Noodles tells the story of relationship that falls apart, starting at the collapse and working its way backward to the beginning.
In most films, the flow of time is fairly linear, starting at the beginning, moving through the middle, then ending at the ending. Some films will make use of flashbacks, momentarily disrupting the flow of time, but by and large, time within the world of a film usually mimics the way time flows in real life. Noodles, on the other hand, completely ignores this standard, opting for a more unconventional way to relate the story. While time within each scene flows as one would expect it to, each scene takes us further back in time in the story, until the last scene of the film gives us the first scene of the story. This unique style allows the film to control how much information the viewer has at any given moment in order to manipulate emotions.
The most striking effect of this manipulation of time is that by starting at the finish, the audience knows exactly how the film ends, and now matter at what point in the relationship we see the couple during film, we know that the relationship does in fact end. Not only that, but we know that the relationship ends badly. Because of this, any darker moment in the relationship we see seems that much darker, as we know where it ultimately leads, and any happy moment in the relationship seems fleeting, since we know that ultimately it didn’t help.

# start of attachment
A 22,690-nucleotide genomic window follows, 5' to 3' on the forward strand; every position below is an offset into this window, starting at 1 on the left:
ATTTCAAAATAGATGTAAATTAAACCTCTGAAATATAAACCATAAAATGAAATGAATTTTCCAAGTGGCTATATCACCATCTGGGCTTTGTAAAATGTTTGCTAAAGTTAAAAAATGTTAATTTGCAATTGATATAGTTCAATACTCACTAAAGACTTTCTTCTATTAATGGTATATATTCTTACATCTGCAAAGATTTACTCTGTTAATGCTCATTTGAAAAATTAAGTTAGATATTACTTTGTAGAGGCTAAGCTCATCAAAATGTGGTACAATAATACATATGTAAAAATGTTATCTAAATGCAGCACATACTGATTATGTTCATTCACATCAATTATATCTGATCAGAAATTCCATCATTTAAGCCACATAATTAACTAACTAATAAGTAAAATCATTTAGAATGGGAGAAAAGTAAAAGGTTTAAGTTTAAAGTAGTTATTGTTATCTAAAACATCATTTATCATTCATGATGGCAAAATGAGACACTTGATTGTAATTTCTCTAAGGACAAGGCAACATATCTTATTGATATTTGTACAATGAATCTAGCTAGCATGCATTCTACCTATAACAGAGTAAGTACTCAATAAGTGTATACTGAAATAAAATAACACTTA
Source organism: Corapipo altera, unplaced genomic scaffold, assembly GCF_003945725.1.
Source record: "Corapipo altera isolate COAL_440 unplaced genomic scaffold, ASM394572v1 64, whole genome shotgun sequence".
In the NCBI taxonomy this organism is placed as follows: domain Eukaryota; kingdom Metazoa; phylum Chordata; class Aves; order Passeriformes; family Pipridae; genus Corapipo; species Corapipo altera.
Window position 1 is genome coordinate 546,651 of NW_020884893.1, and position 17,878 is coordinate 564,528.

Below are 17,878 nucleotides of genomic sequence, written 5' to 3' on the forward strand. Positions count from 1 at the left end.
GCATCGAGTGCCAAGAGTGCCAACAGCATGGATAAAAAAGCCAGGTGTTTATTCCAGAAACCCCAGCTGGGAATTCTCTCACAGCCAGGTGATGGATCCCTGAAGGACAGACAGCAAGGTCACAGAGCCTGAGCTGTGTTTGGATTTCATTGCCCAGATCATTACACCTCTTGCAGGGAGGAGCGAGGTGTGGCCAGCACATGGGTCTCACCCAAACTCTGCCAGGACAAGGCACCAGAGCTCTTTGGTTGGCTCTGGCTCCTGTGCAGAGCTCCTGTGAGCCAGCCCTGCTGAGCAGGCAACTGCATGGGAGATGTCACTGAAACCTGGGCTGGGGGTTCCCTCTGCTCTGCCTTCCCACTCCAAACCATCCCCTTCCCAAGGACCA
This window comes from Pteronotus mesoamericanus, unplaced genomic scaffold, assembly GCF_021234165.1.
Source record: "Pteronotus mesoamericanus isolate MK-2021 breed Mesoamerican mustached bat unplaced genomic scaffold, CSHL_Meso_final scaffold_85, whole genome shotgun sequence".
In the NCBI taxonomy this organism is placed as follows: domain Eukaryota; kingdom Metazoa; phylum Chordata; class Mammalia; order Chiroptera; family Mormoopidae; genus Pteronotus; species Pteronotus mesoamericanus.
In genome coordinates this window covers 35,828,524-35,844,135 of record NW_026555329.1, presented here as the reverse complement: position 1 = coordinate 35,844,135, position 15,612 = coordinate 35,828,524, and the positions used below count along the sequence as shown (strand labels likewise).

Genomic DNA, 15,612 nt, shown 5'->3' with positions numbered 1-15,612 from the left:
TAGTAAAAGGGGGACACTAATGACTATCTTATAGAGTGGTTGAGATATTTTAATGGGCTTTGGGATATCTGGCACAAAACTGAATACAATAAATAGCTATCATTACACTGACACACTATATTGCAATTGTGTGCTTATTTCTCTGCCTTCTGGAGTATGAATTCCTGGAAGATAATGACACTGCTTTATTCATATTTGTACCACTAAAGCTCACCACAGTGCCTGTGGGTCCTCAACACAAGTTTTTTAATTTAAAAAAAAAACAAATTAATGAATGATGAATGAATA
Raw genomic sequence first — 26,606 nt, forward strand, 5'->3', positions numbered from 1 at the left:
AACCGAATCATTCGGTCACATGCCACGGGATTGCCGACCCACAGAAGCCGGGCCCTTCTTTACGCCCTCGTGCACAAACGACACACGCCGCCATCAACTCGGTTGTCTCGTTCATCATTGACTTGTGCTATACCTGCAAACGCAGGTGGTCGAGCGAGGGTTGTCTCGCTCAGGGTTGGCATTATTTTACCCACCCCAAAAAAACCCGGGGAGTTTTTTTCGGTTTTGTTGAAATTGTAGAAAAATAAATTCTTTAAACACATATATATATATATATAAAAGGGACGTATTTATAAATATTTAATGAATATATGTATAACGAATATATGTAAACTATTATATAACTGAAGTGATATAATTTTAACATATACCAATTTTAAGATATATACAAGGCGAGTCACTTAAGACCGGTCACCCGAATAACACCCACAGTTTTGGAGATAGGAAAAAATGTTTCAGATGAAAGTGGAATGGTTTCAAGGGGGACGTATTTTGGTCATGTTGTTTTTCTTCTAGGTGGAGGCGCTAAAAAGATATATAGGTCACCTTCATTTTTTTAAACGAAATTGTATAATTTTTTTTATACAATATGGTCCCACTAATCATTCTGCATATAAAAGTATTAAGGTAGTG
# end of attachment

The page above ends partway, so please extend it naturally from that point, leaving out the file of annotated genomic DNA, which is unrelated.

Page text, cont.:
Another interesting effect of this manipulation of time is the film’s ability to freely withhold information from the audience. Since at any given moment in the film we don’t know what happened earlier in the story, the film is a constant game of film in the blank, as the audience tries to figure out how the story got where it is. Similarly, the film can also jump back in time to just moments before the previous scene began, or hours, or even days, more freely than a film with a more linear time-line would be able to, because the audience already knows what happens to the couple in question after such large time jump.
Outside of the unique time-line, the film thrives on its strong directing and powerful acting. Claire Fowler’s directing very effectively guides the audience to the most important information in the shot or the scene at large, allowing her to tel her story very effectively without ever forcing information on the viewer. Because of this narrative efficiency, despite the fact the the story is told in a slightly disjointed and uncomfortable way, by the end of the film the viewer still feels that they have been told a complete story, rather than that they have just been given individual pieces of a story.
Also contributing to the film’s strength is the acting of Natasha Bassett and Shane Coffey. At its core, Noodles is a film about two people and their emotions, so for this film to work well the audience must be able to feel those emotions, or at the very least, see that the emotions the characters are feeling are genuine. Bassett and Coffey had a natural chemistry on screen, with the romance feeling natural and the fighting feeling truly bitter, creating a feeling almost as if this were a film about Natasha and Shane themselves, and not the characters that they were playing.
Overall, Noodles is a very well written and constructed film from director Claire Fowler. While it may not be the first film to employ a backwards time-line, very few films could do so as effectively or as efficiently as Noodles does. The film is long enough to tell a complete story, but not so long that the time manipulation gets confusing or played out, allowing the film to stay strong throughout its entire duration, from finish to start.